It does not clear any of the offsets when you home the machine. EDIT: This is wrong, it looses the offsets /EDIT. What it looses, is the accurate position of the home itself because of unreliable Stall Homing, that is true. Therefore I recommend to either never click on any of the “home” buttons except once after startup of the machine, but instead enter  G53 G0 X0 Y0 Z0  into the command entry field of the MDI interface, which will simply drive to the machine origin, but without the bumping to re-establish home that stall homing does, or to Retrofit Hardware Limit Sensors, which can easily be attached to the buildbotics-derived Onefinity controller, as shown in many posts in this forum (search for ‘inductive proximity’), as the buildbotics controller is able to use them if you connect them to the 25-pin I/O port, to get rid of unreliable stall homing. Then you have excellent homing repeatablity.

For the case that you are forced to re-home, because the machine suddenly stopped and lost its values or after a power outage, there is a method with the Touch probe and a clamped block permanently on machine bed, somewhere away from the workpiece, instead of homing that ensures accurate position repeatability. I hope if you have such frequent errors due to EMI, that you use this method in order not to loose your workpiece every time.

that indeed sounds like it is a pain. Have you already tried some of the possible countermeasures against EMI?

In terms of support, I am someone who has had to use them many times due to a few teething issues with my Elite Journeyman. Here are a few; - No resistors on motors, no resistors causing motors to get damaged, bad motor on X rail, problems with the coupler on the Y\B stepper motor\ball screw.

All of these issues did not appear at once, so it was a near three month cycle of being up for a few weeks, and down for a few days or sometimes a week. Yes, it was frustrating, especially when you have customers waiting.

Before buying the machine, I used to read comments saying how fantastic the support was, and how parts were shipped overnight or really quickly. “Yes”, I thought to myself, “but most of these customers are in the US\North America region. I live in the UK. What happens then when something goes wrong? It’s going to take forever to get parts and I’m going to have issues with the time zone waiting for replies from support.”

I couldn’t have been more wrong. The first issue I had that I emailed them about was replied to in less than 15 minutes. Each corresponding response was equally as quick if not faster. The first time I ever contacted support was 3:30pm on a Wednesday afternoon UK time. It took an hour to diagnose the issue via photos, and I had a set of resistors and two spare motors “just in case” - “because of the distance I lived.” (Which in the end was important as they were needed) delivered to my house by 1:30pm UK time on the Friday. Less than 48 hours from first contact.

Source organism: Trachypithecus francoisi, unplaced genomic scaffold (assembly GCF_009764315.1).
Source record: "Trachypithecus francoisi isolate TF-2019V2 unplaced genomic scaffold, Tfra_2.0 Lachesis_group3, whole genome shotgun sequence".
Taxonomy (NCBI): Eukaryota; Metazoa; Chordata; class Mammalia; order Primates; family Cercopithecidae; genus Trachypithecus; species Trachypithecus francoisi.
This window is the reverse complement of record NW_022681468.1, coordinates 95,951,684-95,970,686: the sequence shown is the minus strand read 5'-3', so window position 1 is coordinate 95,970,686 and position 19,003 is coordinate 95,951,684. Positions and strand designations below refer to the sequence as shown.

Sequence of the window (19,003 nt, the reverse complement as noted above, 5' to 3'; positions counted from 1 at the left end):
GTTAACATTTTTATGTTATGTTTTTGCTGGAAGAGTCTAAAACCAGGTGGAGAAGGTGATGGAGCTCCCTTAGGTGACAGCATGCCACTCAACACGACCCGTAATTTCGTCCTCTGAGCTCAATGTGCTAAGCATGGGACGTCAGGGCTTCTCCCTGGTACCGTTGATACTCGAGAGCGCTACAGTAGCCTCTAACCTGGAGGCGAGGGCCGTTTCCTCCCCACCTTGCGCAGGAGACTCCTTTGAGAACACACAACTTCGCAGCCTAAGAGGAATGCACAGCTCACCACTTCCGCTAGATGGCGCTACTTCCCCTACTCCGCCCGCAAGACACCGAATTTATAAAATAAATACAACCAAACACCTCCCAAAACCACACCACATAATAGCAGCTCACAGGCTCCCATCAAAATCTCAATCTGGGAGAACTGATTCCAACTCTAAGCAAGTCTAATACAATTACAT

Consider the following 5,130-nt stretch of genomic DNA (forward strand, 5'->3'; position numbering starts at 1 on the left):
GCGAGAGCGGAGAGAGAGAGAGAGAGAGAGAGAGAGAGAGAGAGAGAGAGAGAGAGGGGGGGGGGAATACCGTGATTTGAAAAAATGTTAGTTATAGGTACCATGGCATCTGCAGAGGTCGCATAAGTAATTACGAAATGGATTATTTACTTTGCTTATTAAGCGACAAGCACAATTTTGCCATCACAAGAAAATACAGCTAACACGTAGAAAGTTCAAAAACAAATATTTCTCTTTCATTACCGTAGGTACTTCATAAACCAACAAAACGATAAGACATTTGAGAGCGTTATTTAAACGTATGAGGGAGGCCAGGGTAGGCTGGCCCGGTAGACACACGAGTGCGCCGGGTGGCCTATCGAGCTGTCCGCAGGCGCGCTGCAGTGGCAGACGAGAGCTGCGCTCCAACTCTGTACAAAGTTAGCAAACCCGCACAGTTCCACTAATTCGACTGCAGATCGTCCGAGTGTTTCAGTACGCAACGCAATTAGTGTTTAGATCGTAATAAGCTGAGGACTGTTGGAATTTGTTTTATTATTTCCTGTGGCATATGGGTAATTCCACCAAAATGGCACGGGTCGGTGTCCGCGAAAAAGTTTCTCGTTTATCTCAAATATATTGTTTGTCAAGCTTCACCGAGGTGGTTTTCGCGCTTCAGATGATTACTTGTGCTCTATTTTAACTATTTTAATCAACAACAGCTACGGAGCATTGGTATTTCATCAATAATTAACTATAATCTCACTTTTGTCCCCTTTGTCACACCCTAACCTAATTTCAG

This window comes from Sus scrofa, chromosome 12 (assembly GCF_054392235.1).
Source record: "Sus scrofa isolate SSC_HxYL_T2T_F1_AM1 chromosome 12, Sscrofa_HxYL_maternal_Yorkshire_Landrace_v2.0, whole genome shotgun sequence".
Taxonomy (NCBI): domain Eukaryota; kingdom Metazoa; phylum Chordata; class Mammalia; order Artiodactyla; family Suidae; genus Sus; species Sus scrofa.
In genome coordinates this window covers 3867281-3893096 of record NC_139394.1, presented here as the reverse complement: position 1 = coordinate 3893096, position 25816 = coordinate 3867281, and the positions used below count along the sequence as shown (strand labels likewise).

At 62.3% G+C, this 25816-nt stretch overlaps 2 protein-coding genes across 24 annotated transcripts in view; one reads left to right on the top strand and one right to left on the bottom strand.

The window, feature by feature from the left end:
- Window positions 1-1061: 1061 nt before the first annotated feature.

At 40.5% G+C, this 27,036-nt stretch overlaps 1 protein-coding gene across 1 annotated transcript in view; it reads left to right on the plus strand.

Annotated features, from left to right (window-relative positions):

They have since embellished this with every part that has needed to be replaced, with exactly the same efficiency. They even organised a face to face zoom call so we could go through the issues one by one. In short I can not speak highly enough of their support.

If anything ever goes wrong in the future I know they have me covered. They also actively encourage you to be intuitive, and not expect them to work everything out themselves.

I have no affiliation with Onefinity. This is my first machine and experience with them, and the support truly is one of a kind. They were patient, and thanked me for my patience, as there were times it was getting frustrating. This is a long way of saying, don’t worry about their support. It’s brilliant.


The bulk of the features are improvements to make working with the machine easier. UGS allows users to arrange the UI panels in ways that make sense to them, it allows an unlimited number of macros and can assign them to buttons on the UI, it makes it easy to switch between position offsets, it doesn’t lose offsets between power cycles and it supports plugins for additional functionality. It also allows you to map commands to shortcut keys so you can use a USB 10key as a pendant. … Basically it’s got a good UI that makes working with a CNC faster. Openbuilds was similar but a bit nicer than UGS to work with. Another nice openbuilds function was the ability to outline your job so you could confirm clamps were out of the way and everything was going to fit on your workpiece.


This may be a case of me not understanding what is happening if I power on my machine, home it, and then probe a location the machine shows offsets and a zero position, if I hit home again the machine will home and then all of my positions will reset back to zero and all of my offsets are gone. Is there a different way I should be assigning my work coordinates?

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Why is this a retrofit and not a factory-sold upgrade, stall homing is easily the #1 Onefinity gripe. I’m unlikely to drop 2k on an elite upgrade but they could hit me for $200 all day long for a sensor kit.